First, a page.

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Scammers Target Fiji Issues

Fiji’s confusing coin and bank note issues are becoming the target of scammers.

Fiji’s confusing coin and bank note issues are becoming the target of scammers.

Coins and bank notes are money as long as they can be spent. Non-circulating legal tender currency is money, sort of, but when and if it can be spent is questionable. Sometimes misinformation becomes associated with NCLT issues. This has recently happened to Fiji, a Melanesian archipelago of more than 3,000 islands in the South Pacific Ocean.

Misinformation about coins and bank notes is nothing new to social media outlets. There have been countless postings claiming the dreaded COVID virus can live on and be spread by coins and bank notes. The Philippines central bank recently went public following Facebook and other social media online service postings that claimed polymer composition bank notes require special handling.

The Aug. 10 Fiji Sun newspaper identified scams including regarding employment, immigration, inheritances, investments, lotteries, prayers, pyramid marketing, shopping, scholarship, and especially romance as being a problem. Investing in crypto currency is prohibited in Fiji under the Exchange Control Act, but this hasn’t stopped people from being duped by scammers. While the Reserve Bank of Fiji didn’t offer much detail, apparently Fiji coins and bank notes marketed to collectors is among the subjects scammers are also targeting.

Perhaps it shouldn’t come as much of a surprise, considering the number of souvenir or NCLT commemorative coins and bank notes Fiji has issued in recent years. While on Aug. 9 the central bank was announcing there is a problem with misinformation about some of these issues, the following day the bank was busy announcing a new $7 bank note commemorating teams from Fiji that won events at the 2020 Tokyo Olympic Games.

There are plenty of Fiji numismatic issues about which to become confused. Fiji’s first numismatic collectible was issued in 1974. Fiji issued its first $7 bank note in 2017. The odd denomination note accompanied a 50-cent coin marking Fiji’s first ever Olympic gold medal win. The win was accomplished in “sevens,” what is called the seven-aside version of rugby football. There was so much excitement about the achievement Prime Minister Josaia Voreqe Bainimarama declared a public holiday and cancelled a proposal to change the design on Fiji’s flag. The win took place at the 2016 Rio Summer Olympics.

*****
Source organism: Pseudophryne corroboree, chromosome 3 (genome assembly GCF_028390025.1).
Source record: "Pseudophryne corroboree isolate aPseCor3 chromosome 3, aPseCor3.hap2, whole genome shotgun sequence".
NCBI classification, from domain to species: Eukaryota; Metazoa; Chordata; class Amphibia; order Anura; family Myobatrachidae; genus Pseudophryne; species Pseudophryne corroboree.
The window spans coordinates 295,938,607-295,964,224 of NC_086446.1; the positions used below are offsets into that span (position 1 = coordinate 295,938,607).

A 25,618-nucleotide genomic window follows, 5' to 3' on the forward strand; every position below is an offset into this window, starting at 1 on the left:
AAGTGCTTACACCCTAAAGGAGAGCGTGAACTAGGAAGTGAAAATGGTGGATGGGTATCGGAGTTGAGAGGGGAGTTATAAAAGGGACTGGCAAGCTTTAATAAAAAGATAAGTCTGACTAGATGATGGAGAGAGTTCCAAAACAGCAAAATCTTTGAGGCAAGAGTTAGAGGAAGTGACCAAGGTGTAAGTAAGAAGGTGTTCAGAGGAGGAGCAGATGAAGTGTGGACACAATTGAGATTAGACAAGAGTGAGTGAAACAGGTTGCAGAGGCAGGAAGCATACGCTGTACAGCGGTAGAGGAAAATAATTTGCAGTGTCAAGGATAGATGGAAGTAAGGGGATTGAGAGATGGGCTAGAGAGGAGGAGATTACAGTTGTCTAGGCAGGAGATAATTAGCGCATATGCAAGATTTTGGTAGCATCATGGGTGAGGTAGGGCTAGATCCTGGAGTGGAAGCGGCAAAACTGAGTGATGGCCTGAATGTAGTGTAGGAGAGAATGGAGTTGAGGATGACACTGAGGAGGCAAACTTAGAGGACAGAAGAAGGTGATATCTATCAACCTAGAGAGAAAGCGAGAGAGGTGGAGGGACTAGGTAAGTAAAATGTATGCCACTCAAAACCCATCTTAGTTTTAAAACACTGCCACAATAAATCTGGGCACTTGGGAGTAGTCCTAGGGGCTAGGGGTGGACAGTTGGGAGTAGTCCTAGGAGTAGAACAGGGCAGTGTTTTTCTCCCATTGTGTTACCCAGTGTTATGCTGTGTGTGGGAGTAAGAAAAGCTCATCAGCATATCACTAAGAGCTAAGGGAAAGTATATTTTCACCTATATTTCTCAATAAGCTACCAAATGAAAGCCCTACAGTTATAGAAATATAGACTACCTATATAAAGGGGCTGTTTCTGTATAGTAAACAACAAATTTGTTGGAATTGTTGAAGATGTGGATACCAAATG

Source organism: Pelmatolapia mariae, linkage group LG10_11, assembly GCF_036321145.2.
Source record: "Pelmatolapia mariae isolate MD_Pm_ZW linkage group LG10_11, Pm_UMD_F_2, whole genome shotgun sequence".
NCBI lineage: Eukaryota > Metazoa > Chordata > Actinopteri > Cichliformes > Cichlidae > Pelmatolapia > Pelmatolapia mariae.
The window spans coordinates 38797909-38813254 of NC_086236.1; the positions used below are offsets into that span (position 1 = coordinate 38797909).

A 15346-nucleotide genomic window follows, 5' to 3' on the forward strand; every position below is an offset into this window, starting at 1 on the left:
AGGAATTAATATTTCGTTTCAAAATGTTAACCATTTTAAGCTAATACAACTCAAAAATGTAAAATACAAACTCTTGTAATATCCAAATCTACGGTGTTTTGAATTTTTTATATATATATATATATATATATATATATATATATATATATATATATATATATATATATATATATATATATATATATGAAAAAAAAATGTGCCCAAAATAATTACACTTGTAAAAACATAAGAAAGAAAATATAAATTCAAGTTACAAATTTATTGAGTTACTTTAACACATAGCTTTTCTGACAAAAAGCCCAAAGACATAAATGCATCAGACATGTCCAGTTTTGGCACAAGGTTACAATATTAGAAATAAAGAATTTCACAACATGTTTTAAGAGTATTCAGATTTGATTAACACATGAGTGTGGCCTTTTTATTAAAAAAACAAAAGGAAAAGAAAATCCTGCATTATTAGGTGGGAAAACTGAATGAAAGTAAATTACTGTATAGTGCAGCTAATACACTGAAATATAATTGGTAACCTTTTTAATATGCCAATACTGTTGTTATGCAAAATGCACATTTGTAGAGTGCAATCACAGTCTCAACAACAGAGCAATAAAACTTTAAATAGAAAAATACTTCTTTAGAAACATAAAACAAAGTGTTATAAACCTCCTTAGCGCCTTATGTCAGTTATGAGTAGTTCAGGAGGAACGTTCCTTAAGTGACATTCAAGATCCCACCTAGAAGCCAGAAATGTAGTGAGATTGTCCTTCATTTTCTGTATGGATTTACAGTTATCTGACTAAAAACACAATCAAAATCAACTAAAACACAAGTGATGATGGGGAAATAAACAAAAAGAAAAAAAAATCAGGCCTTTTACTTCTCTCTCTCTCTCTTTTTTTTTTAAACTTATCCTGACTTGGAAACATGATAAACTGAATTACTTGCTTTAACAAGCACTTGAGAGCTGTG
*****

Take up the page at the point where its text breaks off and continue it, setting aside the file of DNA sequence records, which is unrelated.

Since that time the RBF has issued commemorative coins and bank notes marking Christmas, domestic fauna, landmarks, and musicians. In 2020 a color enhanced 50-cent coin and a $50 polymer composition bank note were issued marking the 50th anniversary of independence from British rule. Specially packaged coins were given to each child in primary and secondary schools throughout the country. Collectors needed to find the coins through secondary markets.

Fiji quickly learned its lesson. Since that time the island nation has earned more than $8 million through the sale of numismatic coins and bank notes. At the recent unveiling of the latest oddity, an 88-cent face value bank note, Prime Minister Voreqe Bainimarama said, “There are a lot of people around the world who collect Fijian currency, so I expect that we’ll be seeing some serious international demand.”

The note, which sells for $28, was created to target collector markets in China and “wider Asian” markets. The local market hasn’t been overlooked either. Bainimarama said, “The Reserve Bank of Fiji has produced enough of the bank notes to ensure that every Fijian will be able to get them, but the production is limited.”

Fiji introduced coins corresponding to coins of Australia in 1969. The initial issue is comprised of the 1, 2, 5, 10, and 20 cents. A 50-cent coin was added to the mix in 1975. The composition of Fiji’s coins began to change in 1990. Five years later the dollar bank note was replaced with a coin. The cent and 2 cent were withdrawn in 2009. An entirely new family of coins on which local fauna replace the traditional portrait of Queen Elizabeth II were released in 2013.

The government of Fiji introduced 50 cent, $1, $2, $10, and $20 bank notes in 1969. The $5 denomination appeared the following year. The Central Monetary Authority of Fiji became responsible for all coins and bank notes in 1974. The issuance of notes became the responsibility of the Reserve Bank of Fiji in 1986. The $50 denomination was introduced in 1996, the $100 in 2007, the $7 in 2017, and the 88 cent in 2022. Nothing has been said about additional denominations but looking at Fiji’s recent track record it is likely some other unconventional denominations may follow. It is also likely social media will have a lot of Fiji coins and bank notes of which those people who post can speculate.